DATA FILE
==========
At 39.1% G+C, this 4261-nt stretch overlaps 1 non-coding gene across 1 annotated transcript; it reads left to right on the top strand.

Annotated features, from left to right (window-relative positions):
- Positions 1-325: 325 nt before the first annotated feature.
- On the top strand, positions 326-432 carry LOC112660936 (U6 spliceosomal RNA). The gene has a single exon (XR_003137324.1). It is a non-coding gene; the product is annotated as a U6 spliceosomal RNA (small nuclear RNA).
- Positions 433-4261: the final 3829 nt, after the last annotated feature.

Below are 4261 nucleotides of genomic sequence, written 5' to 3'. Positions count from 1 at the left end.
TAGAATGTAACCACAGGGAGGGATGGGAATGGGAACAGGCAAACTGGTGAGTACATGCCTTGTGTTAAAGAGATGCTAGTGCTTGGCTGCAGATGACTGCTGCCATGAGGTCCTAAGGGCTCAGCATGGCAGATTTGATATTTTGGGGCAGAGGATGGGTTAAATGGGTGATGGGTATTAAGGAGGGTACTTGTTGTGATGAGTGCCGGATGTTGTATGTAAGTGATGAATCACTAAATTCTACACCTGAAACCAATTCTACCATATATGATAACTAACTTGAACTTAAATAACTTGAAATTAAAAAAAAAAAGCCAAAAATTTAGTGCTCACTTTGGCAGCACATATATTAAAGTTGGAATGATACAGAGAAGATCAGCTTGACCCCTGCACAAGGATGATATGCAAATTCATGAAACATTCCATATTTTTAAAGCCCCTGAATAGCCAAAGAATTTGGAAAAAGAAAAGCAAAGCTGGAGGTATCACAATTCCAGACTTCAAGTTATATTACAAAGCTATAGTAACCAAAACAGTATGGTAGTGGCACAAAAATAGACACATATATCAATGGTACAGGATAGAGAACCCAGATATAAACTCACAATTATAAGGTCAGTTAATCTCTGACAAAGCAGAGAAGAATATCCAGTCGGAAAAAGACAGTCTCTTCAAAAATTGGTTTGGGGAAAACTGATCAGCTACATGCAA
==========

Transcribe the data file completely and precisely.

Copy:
At 39.1% G+C, this 4261-nt stretch overlaps 1 non-coding gene across 1 annotated transcript; it reads left to right on the top strand.

Annotated features, from left to right (window-relative positions):
- Positions 1-325: 325 nt before the first annotated feature.
- On the top strand, positions 326-432 carry LOC112660936 (U6 spliceosomal RNA). The gene has a single exon (XR_003137324.1). It is a non-coding gene; the product is annotated as a U6 spliceosomal RNA (small nuclear RNA).
- Positions 433-4261: the final 3829 nt, after the last annotated feature.

Below are 4261 nucleotides of genomic sequence, written 5' to 3'. Positions count from 1 at the left end.
TAGAATGTAACCACAGGGAGGGATGGGAATGGGAACAGGCAAACTGGTGAGTACATGCCTTGTGTTAAAGAGATGCTAGTGCTTGGCTGCAGATGACTGCTGCCATGAGGTCCTAAGGGCTCAGCATGGCAGATTTGATATTTTGGGGCAGAGGATGGGTTAAATGGGTGATGGGTATTAAGGAGGGTACTTGTTGTGATGAGTGCCGGATGTTGTATGTAAGTGATGAATCACTAAATTCTACACCTGAAACCAATTCTACCATATATGATAACTAACTTGAACTTAAATAACTTGAAATTAAAAAAAAAAAGCCAAAAATTTAGTGCTCACTTTGGCAGCACATATATTAAAGTTGGAATGATACAGAGAAGATCAGCTTGACCCCTGCACAAGGATGATATGCAAATTCATGAAACATTCCATATTTTTAAAGCCCCTGAATAGCCAAAGAATTTGGAAAAAGAAAAGCAAAGCTGGAGGTATCACAATTCCAGACTTCAAGTTATATTACAAAGCTATAGTAACCAAAACAGTATGGTAGTGGCACAAAAATAGACACATATATCAATGGTACAGGATAGAGAACCCAGATATAAACTCACAATTATAAGGTCAGTTAATCTCTGACAAAGCAGAGAAGAATATCCAGTCGGAAAAAGACAGTCTCTTCAAAAATTGGTTTGGGGAAAACTGATCAGCTACATGCAA